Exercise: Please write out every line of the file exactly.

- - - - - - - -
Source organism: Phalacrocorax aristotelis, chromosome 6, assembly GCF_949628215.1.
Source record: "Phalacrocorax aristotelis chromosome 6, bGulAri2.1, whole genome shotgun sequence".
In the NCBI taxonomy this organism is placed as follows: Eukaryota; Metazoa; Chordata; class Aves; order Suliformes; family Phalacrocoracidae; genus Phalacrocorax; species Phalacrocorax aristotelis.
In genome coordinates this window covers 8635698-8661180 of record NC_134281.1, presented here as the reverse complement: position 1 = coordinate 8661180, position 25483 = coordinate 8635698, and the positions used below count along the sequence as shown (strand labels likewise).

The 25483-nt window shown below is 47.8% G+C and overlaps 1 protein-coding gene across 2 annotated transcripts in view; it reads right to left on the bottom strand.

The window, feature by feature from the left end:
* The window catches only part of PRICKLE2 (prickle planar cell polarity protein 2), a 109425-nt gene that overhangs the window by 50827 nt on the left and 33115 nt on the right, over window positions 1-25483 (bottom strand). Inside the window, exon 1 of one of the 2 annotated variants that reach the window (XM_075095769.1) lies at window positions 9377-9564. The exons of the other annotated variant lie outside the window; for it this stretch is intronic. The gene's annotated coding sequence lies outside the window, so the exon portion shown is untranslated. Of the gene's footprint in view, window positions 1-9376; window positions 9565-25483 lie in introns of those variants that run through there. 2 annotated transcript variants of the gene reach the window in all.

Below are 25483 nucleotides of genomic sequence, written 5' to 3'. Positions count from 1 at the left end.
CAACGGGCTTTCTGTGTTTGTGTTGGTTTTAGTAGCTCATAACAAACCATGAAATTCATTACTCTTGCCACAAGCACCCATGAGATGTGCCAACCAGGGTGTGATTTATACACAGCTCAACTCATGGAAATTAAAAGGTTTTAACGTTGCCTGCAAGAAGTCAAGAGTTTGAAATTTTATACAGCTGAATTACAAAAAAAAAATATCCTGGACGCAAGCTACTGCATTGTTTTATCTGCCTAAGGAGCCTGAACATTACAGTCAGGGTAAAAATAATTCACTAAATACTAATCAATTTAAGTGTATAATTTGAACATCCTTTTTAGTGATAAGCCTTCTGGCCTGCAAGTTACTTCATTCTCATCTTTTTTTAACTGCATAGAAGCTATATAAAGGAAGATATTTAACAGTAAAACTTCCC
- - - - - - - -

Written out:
Source organism: Phalacrocorax aristotelis, chromosome 6, assembly GCF_949628215.1.
Source record: "Phalacrocorax aristotelis chromosome 6, bGulAri2.1, whole genome shotgun sequence".
In the NCBI taxonomy this organism is placed as follows: Eukaryota; Metazoa; Chordata; class Aves; order Suliformes; family Phalacrocoracidae; genus Phalacrocorax; species Phalacrocorax aristotelis.
In genome coordinates this window covers 8635698-8661180 of record NC_134281.1, presented here as the reverse complement: position 1 = coordinate 8661180, position 25483 = coordinate 8635698, and the positions used below count along the sequence as shown (strand labels likewise).

The 25483-nt window shown below is 47.8% G+C and overlaps 1 protein-coding gene across 2 annotated transcripts in view; it reads right to left on the bottom strand.

The window, feature by feature from the left end:
* The window catches only part of PRICKLE2 (prickle planar cell polarity protein 2), a 109425-nt gene that overhangs the window by 50827 nt on the left and 33115 nt on the right, over window positions 1-25483 (bottom strand). Inside the window, exon 1 of one of the 2 annotated variants that reach the window (XM_075095769.1) lies at window positions 9377-9564. The exons of the other annotated variant lie outside the window; for it this stretch is intronic. The gene's annotated coding sequence lies outside the window, so the exon portion shown is untranslated. Of the gene's footprint in view, window positions 1-9376; window positions 9565-25483 lie in introns of those variants that run through there. 2 annotated transcript variants of the gene reach the window in all.

Below are 25483 nucleotides of genomic sequence, written 5' to 3'. Positions count from 1 at the left end.
CAACGGGCTTTCTGTGTTTGTGTTGGTTTTAGTAGCTCATAACAAACCATGAAATTCATTACTCTTGCCACAAGCACCCATGAGATGTGCCAACCAGGGTGTGATTTATACACAGCTCAACTCATGGAAATTAAAAGGTTTTAACGTTGCCTGCAAGAAGTCAAGAGTTTGAAATTTTATACAGCTGAATTACAAAAAAAAAATATCCTGGACGCAAGCTACTGCATTGTTTTATCTGCCTAAGGAGCCTGAACATTACAGTCAGGGTAAAAATAATTCACTAAATACTAATCAATTTAAGTGTATAATTTGAACATCCTTTTTAGTGATAAGCCTTCTGGCCTGCAAGTTACTTCATTCTCATCTTTTTTTAACTGCATAGAAGCTATATAAAGGAAGATATTTAACAGTAAAACTTCCC